BEACHWOOD, Ohio — Walking through the "Stories of Survival" exhibition at the Maltz Museum of Jewish Heritage you'll find yourself face-to-face with pieces of history.

What You Need To Know

  • "Stories of Survival" is an exhibition at Maltz Museum of Jewish Heritage

  • The exhibition features stories from survivors of the Holocaust and genocides

  • The exhibition runs through February

​​"It's a collection of 60-plus objects that have survived the Holocaust and other genocides. The objects are often brought to America by immigrants that have survived these catastrophes," said Dahlia Fisher, director of external relations at Maltz Museum of Jewish Heritage.

The pieces come from different countries.

"I want to share with you this map. The Holocaust occurred across Europe. Approximately 6 million Jews and an additional 5 million people were murdered during that time. We also have objects that have come from Bosnia and Herzegovina, Sudan, Rwanda, Iraq and Syria, Cambodia and Armenia," said Fisher.

Each piece tells a powerful and heartbreaking story of loss, fear and survival.

"This exhibition bears witness to both the trauma and the devastation, the atrocity of Holocaust and genocide but also how the spirit can soar. That we have in us such strength and determination as human beings to keep going and still have good lives," Fisher said.

​For one family, a wallet tells the story of saving their father's life.

"He survived because his wallet stopped a bullet and that is a bullet hole," Fisher said.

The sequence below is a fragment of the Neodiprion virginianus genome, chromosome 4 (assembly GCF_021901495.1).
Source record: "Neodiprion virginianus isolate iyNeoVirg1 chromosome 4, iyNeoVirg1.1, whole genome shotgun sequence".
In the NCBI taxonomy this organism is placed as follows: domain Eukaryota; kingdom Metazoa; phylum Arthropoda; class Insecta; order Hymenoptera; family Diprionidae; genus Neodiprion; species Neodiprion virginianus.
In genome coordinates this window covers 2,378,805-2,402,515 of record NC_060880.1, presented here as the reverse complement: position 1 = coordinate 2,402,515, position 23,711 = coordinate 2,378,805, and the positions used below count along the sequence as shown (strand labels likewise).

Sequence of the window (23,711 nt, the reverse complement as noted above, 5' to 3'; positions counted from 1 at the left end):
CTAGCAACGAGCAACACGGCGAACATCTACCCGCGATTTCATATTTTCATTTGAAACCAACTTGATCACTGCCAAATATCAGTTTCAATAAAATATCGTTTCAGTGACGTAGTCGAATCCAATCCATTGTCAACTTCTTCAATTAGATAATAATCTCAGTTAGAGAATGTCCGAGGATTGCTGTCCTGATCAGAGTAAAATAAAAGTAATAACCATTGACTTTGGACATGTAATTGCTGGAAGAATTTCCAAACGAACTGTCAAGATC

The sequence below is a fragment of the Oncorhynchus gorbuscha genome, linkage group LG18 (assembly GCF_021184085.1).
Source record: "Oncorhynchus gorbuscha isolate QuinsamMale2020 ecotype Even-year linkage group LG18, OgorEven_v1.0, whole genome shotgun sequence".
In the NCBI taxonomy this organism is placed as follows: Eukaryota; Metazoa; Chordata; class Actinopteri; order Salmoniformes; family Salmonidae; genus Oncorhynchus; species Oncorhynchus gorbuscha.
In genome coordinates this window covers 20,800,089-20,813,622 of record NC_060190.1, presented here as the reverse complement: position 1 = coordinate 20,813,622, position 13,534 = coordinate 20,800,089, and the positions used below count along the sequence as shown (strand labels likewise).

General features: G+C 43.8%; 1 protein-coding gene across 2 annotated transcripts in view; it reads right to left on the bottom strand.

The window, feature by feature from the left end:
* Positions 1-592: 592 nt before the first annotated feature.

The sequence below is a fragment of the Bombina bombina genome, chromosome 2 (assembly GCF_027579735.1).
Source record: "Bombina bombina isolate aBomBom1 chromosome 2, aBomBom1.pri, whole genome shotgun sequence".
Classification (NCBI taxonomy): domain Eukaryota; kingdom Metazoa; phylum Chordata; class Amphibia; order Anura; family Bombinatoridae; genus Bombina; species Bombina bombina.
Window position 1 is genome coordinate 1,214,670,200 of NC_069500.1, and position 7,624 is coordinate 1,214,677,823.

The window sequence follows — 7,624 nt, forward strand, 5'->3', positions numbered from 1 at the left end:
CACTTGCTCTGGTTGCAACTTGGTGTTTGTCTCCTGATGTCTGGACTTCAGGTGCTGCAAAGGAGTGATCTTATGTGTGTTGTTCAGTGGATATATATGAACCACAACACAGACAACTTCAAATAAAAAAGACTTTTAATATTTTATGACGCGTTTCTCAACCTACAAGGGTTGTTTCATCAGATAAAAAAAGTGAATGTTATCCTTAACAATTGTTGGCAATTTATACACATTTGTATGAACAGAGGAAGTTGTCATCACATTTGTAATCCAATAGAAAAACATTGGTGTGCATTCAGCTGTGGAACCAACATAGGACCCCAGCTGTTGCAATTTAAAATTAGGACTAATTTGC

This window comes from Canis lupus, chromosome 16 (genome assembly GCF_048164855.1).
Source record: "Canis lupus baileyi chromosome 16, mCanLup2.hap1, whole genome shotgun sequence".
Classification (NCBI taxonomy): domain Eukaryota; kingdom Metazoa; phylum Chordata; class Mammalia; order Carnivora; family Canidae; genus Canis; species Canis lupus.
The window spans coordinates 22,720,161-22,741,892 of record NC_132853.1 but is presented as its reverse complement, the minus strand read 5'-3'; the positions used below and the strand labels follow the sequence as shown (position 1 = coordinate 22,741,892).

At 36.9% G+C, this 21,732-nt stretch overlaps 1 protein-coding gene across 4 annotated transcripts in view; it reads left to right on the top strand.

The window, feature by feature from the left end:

A little girl's dress with dried blood tells the story of a mother's unfathomable loss.

"This is from the Rwandan genocide and these young children were murdered. Their mother, Immaculee, has generously shared this with us here through this exhibition. Both of her daughters and her husband were murdered," said Fisher.

The exhibition features photographs of each of the objects with handwritten notes from the survivor or their family members and the objects in the photographs are in the display cases for guests to view as well.

"As we move through the exhibition one of the things that's very beautiful about it is that we have the original artifacts that have survived these generations of struggle. It begs the question for all of us, 'what would you carry if you knew you were fleeing your country or fleeing your home? What would you take?'" said Fisher.

The exhibition runs through February. For more information, click here.​